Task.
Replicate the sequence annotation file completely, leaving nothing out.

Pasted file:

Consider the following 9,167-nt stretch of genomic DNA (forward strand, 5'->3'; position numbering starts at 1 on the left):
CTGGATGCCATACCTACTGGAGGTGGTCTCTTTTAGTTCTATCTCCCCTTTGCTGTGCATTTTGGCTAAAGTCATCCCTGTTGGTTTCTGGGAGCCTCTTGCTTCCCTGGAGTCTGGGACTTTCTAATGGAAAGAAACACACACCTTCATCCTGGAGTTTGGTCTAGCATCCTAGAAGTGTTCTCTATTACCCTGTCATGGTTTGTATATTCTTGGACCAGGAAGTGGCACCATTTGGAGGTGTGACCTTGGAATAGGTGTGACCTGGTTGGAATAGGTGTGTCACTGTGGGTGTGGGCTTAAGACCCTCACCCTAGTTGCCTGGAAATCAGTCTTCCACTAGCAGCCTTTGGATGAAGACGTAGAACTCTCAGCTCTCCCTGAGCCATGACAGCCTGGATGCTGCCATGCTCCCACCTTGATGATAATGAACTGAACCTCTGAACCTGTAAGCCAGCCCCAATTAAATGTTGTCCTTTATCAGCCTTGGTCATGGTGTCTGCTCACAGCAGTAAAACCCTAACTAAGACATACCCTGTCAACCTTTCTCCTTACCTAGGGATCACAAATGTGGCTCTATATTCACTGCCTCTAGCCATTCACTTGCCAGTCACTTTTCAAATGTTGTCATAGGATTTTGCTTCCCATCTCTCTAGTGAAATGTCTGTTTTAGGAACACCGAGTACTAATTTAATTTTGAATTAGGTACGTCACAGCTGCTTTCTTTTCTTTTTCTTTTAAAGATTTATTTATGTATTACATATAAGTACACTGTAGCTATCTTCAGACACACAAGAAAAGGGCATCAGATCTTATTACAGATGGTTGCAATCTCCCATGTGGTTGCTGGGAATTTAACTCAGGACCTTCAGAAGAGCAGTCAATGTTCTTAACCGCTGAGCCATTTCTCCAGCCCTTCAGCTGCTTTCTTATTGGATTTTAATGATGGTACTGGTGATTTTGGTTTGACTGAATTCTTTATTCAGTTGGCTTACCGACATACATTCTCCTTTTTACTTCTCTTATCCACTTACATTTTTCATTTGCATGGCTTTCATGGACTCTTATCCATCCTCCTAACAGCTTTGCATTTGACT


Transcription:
Consider the following 9,167-nt stretch of genomic DNA (forward strand, 5'->3'; position numbering starts at 1 on the left):
CTGGATGCCATACCTACTGGAGGTGGTCTCTTTTAGTTCTATCTCCCCTTTGCTGTGCATTTTGGCTAAAGTCATCCCTGTTGGTTTCTGGGAGCCTCTTGCTTCCCTGGAGTCTGGGACTTTCTAATGGAAAGAAACACACACCTTCATCCTGGAGTTTGGTCTAGCATCCTAGAAGTGTTCTCTATTACCCTGTCATGGTTTGTATATTCTTGGACCAGGAAGTGGCACCATTTGGAGGTGTGACCTTGGAATAGGTGTGACCTGGTTGGAATAGGTGTGTCACTGTGGGTGTGGGCTTAAGACCCTCACCCTAGTTGCCTGGAAATCAGTCTTCCACTAGCAGCCTTTGGATGAAGACGTAGAACTCTCAGCTCTCCCTGAGCCATGACAGCCTGGATGCTGCCATGCTCCCACCTTGATGATAATGAACTGAACCTCTGAACCTGTAAGCCAGCCCCAATTAAATGTTGTCCTTTATCAGCCTTGGTCATGGTGTCTGCTCACAGCAGTAAAACCCTAACTAAGACATACCCTGTCAACCTTTCTCCTTACCTAGGGATCACAAATGTGGCTCTATATTCACTGCCTCTAGCCATTCACTTGCCAGTCACTTTTCAAATGTTGTCATAGGATTTTGCTTCCCATCTCTCTAGTGAAATGTCTGTTTTAGGAACACCGAGTACTAATTTAATTTTGAATTAGGTACGTCACAGCTGCTTTCTTTTCTTTTTCTTTTAAAGATTTATTTATGTATTACATATAAGTACACTGTAGCTATCTTCAGACACACAAGAAAAGGGCATCAGATCTTATTACAGATGGTTGCAATCTCCCATGTGGTTGCTGGGAATTTAACTCAGGACCTTCAGAAGAGCAGTCAATGTTCTTAACCGCTGAGCCATTTCTCCAGCCCTTCAGCTGCTTTCTTATTGGATTTTAATGATGGTACTGGTGATTTTGGTTTGACTGAATTCTTTATTCAGTTGGCTTACCGACATACATTCTCCTTTTTACTTCTCTTATCCACTTACATTTTTCATTTGCATGGCTTTCATGGACTCTTATCCATCCTCCTAACAGCTTTGCATTTGACT